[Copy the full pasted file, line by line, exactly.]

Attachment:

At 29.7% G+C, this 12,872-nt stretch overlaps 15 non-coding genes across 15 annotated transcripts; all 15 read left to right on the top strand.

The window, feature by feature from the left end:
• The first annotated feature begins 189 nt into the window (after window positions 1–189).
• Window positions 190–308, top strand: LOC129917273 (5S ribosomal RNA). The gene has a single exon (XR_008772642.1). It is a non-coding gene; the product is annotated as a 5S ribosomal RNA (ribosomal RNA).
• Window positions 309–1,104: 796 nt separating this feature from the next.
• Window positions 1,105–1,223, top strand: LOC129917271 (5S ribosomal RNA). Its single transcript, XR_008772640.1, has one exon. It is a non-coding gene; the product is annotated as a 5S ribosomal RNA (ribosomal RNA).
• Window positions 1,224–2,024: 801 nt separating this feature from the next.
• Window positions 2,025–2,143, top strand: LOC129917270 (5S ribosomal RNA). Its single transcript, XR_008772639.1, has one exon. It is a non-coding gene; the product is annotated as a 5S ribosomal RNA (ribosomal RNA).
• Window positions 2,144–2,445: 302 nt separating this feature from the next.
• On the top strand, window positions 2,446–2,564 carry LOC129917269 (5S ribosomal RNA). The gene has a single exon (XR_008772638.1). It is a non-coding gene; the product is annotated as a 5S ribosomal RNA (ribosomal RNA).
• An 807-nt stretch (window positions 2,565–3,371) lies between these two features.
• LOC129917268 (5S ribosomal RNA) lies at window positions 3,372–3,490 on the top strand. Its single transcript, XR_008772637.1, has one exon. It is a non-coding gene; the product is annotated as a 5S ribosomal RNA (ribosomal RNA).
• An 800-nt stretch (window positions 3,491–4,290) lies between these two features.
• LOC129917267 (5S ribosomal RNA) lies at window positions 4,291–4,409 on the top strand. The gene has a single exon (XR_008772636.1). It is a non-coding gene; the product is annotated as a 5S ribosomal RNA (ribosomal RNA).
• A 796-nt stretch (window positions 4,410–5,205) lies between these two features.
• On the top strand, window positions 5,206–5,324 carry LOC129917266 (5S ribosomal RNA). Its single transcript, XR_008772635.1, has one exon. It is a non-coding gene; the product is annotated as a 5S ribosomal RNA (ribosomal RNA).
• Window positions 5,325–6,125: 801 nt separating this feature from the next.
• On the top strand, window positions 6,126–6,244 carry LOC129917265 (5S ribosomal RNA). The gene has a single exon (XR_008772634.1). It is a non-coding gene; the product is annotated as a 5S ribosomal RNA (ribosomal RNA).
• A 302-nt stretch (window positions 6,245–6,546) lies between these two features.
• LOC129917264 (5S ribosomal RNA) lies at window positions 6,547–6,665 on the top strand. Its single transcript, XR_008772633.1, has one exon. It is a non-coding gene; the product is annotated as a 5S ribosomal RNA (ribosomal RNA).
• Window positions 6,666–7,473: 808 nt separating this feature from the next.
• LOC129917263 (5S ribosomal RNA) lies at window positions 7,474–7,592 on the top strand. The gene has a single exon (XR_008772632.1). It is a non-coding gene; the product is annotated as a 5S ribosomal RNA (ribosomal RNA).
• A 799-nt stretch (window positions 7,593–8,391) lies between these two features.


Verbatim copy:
At 29.7% G+C, this 12,872-nt stretch overlaps 15 non-coding genes across 15 annotated transcripts; all 15 read left to right on the top strand.

The window, feature by feature from the left end:
• The first annotated feature begins 189 nt into the window (after window positions 1–189).
• Window positions 190–308, top strand: LOC129917273 (5S ribosomal RNA). The gene has a single exon (XR_008772642.1). It is a non-coding gene; the product is annotated as a 5S ribosomal RNA (ribosomal RNA).
• Window positions 309–1,104: 796 nt separating this feature from the next.
• Window positions 1,105–1,223, top strand: LOC129917271 (5S ribosomal RNA). Its single transcript, XR_008772640.1, has one exon. It is a non-coding gene; the product is annotated as a 5S ribosomal RNA (ribosomal RNA).
• Window positions 1,224–2,024: 801 nt separating this feature from the next.
• Window positions 2,025–2,143, top strand: LOC129917270 (5S ribosomal RNA). Its single transcript, XR_008772639.1, has one exon. It is a non-coding gene; the product is annotated as a 5S ribosomal RNA (ribosomal RNA).
• Window positions 2,144–2,445: 302 nt separating this feature from the next.
• On the top strand, window positions 2,446–2,564 carry LOC129917269 (5S ribosomal RNA). The gene has a single exon (XR_008772638.1). It is a non-coding gene; the product is annotated as a 5S ribosomal RNA (ribosomal RNA).
• An 807-nt stretch (window positions 2,565–3,371) lies between these two features.
• LOC129917268 (5S ribosomal RNA) lies at window positions 3,372–3,490 on the top strand. Its single transcript, XR_008772637.1, has one exon. It is a non-coding gene; the product is annotated as a 5S ribosomal RNA (ribosomal RNA).
• An 800-nt stretch (window positions 3,491–4,290) lies between these two features.
• LOC129917267 (5S ribosomal RNA) lies at window positions 4,291–4,409 on the top strand. The gene has a single exon (XR_008772636.1). It is a non-coding gene; the product is annotated as a 5S ribosomal RNA (ribosomal RNA).
• A 796-nt stretch (window positions 4,410–5,205) lies between these two features.
• On the top strand, window positions 5,206–5,324 carry LOC129917266 (5S ribosomal RNA). Its single transcript, XR_008772635.1, has one exon. It is a non-coding gene; the product is annotated as a 5S ribosomal RNA (ribosomal RNA).
• Window positions 5,325–6,125: 801 nt separating this feature from the next.
• On the top strand, window positions 6,126–6,244 carry LOC129917265 (5S ribosomal RNA). The gene has a single exon (XR_008772634.1). It is a non-coding gene; the product is annotated as a 5S ribosomal RNA (ribosomal RNA).
• A 302-nt stretch (window positions 6,245–6,546) lies between these two features.
• LOC129917264 (5S ribosomal RNA) lies at window positions 6,547–6,665 on the top strand. Its single transcript, XR_008772633.1, has one exon. It is a non-coding gene; the product is annotated as a 5S ribosomal RNA (ribosomal RNA).
• Window positions 6,666–7,473: 808 nt separating this feature from the next.
• LOC129917263 (5S ribosomal RNA) lies at window positions 7,474–7,592 on the top strand. The gene has a single exon (XR_008772632.1). It is a non-coding gene; the product is annotated as a 5S ribosomal RNA (ribosomal RNA).
• A 799-nt stretch (window positions 7,593–8,391) lies between these two features.